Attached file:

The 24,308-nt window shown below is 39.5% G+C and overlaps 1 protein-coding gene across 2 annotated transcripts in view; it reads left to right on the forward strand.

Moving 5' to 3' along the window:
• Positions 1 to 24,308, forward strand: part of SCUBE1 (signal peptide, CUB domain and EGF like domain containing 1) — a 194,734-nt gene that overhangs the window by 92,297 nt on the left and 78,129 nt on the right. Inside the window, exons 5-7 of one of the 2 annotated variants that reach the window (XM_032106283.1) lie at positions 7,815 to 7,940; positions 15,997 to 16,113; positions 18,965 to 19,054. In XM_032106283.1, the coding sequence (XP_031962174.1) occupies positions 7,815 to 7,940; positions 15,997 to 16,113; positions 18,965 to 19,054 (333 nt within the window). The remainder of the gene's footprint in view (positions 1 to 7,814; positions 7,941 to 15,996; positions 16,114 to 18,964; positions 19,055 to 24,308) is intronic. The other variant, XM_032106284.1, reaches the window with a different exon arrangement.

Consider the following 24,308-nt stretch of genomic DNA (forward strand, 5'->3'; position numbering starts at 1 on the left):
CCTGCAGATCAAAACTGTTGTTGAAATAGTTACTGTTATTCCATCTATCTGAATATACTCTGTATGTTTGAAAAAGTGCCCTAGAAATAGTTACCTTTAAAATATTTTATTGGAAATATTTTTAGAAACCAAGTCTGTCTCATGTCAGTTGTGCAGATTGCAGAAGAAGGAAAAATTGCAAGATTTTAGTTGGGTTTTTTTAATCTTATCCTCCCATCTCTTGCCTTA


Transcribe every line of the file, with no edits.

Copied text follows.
The 24,308-nt window shown below is 39.5% G+C and overlaps 1 protein-coding gene across 2 annotated transcripts in view; it reads left to right on the forward strand.

Moving 5' to 3' along the window:
• Positions 1 to 24,308, forward strand: part of SCUBE1 (signal peptide, CUB domain and EGF like domain containing 1) — a 194,734-nt gene that overhangs the window by 92,297 nt on the left and 78,129 nt on the right. Inside the window, exons 5-7 of one of the 2 annotated variants that reach the window (XM_032106283.1) lie at positions 7,815 to 7,940; positions 15,997 to 16,113; positions 18,965 to 19,054. In XM_032106283.1, the coding sequence (XP_031962174.1) occupies positions 7,815 to 7,940; positions 15,997 to 16,113; positions 18,965 to 19,054 (333 nt within the window). The remainder of the gene's footprint in view (positions 1 to 7,814; positions 7,941 to 15,996; positions 16,114 to 18,964; positions 19,055 to 24,308) is intronic. The other variant, XM_032106284.1, reaches the window with a different exon arrangement.

Consider the following 24,308-nt stretch of genomic DNA (forward strand, 5'->3'; position numbering starts at 1 on the left):
CCTGCAGATCAAAACTGTTGTTGAAATAGTTACTGTTATTCCATCTATCTGAATATACTCTGTATGTTTGAAAAAGTGCCCTAGAAATAGTTACCTTTAAAATATTTTATTGGAAATATTTTTAGAAACCAAGTCTGTCTCATGTCAGTTGTGCAGATTGCAGAAGAAGGAAAAATTGCAAGATTTTAGTTGGGTTTTTTTAATCTTATCCTCCCATCTCTTGCCTTA